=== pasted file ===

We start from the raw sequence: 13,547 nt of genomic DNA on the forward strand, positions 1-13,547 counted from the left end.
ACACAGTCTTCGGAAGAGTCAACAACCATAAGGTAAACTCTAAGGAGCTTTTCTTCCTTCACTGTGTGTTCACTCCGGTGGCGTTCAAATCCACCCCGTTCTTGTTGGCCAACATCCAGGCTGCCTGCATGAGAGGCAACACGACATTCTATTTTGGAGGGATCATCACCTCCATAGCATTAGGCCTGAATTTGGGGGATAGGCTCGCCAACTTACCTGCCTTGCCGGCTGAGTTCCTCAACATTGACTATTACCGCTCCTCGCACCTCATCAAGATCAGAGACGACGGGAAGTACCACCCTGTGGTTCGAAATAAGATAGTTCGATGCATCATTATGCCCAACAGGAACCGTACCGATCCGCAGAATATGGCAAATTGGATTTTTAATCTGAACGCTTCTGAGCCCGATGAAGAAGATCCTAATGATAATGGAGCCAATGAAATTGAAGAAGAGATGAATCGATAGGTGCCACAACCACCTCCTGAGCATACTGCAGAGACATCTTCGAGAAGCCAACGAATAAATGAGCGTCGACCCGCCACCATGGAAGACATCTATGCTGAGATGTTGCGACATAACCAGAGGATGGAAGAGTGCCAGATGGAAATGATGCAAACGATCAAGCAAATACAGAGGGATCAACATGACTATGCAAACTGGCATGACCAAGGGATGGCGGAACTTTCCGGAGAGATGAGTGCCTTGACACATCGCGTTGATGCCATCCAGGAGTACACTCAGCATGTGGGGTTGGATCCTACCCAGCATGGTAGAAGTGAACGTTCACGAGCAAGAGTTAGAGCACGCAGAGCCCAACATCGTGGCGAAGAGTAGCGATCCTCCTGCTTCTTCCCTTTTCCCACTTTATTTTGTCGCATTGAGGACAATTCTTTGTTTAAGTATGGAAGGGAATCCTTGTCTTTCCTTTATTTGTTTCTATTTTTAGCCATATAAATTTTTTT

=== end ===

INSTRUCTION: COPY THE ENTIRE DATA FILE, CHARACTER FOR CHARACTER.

We start from the raw sequence: 13,547 nt of genomic DNA on the forward strand, positions 1-13,547 counted from the left end.
ACACAGTCTTCGGAAGAGTCAACAACCATAAGGTAAACTCTAAGGAGCTTTTCTTCCTTCACTGTGTGTTCACTCCGGTGGCGTTCAAATCCACCCCGTTCTTGTTGGCCAACATCCAGGCTGCCTGCATGAGAGGCAACACGACATTCTATTTTGGAGGGATCATCACCTCCATAGCATTAGGCCTGAATTTGGGGGATAGGCTCGCCAACTTACCTGCCTTGCCGGCTGAGTTCCTCAACATTGACTATTACCGCTCCTCGCACCTCATCAAGATCAGAGACGACGGGAAGTACCACCCTGTGGTTCGAAATAAGATAGTTCGATGCATCATTATGCCCAACAGGAACCGTACCGATCCGCAGAATATGGCAAATTGGATTTTTAATCTGAACGCTTCTGAGCCCGATGAAGAAGATCCTAATGATAATGGAGCCAATGAAATTGAAGAAGAGATGAATCGATAGGTGCCACAACCACCTCCTGAGCATACTGCAGAGACATCTTCGAGAAGCCAACGAATAAATGAGCGTCGACCCGCCACCATGGAAGACATCTATGCTGAGATGTTGCGACATAACCAGAGGATGGAAGAGTGCCAGATGGAAATGATGCAAACGATCAAGCAAATACAGAGGGATCAACATGACTATGCAAACTGGCATGACCAAGGGATGGCGGAACTTTCCGGAGAGATGAGTGCCTTGACACATCGCGTTGATGCCATCCAGGAGTACACTCAGCATGTGGGGTTGGATCCTACCCAGCATGGTAGAAGTGAACGTTCACGAGCAAGAGTTAGAGCACGCAGAGCCCAACATCGTGGCGAAGAGTAGCGATCCTCCTGCTTCTTCCCTTTTCCCACTTTATTTTGTCGCATTGAGGACAATTCTTTGTTTAAGTATGGAAGGGAATCCTTGTCTTTCCTTTATTTGTTTCTATTTTTAGCCATATAAATTTTTTT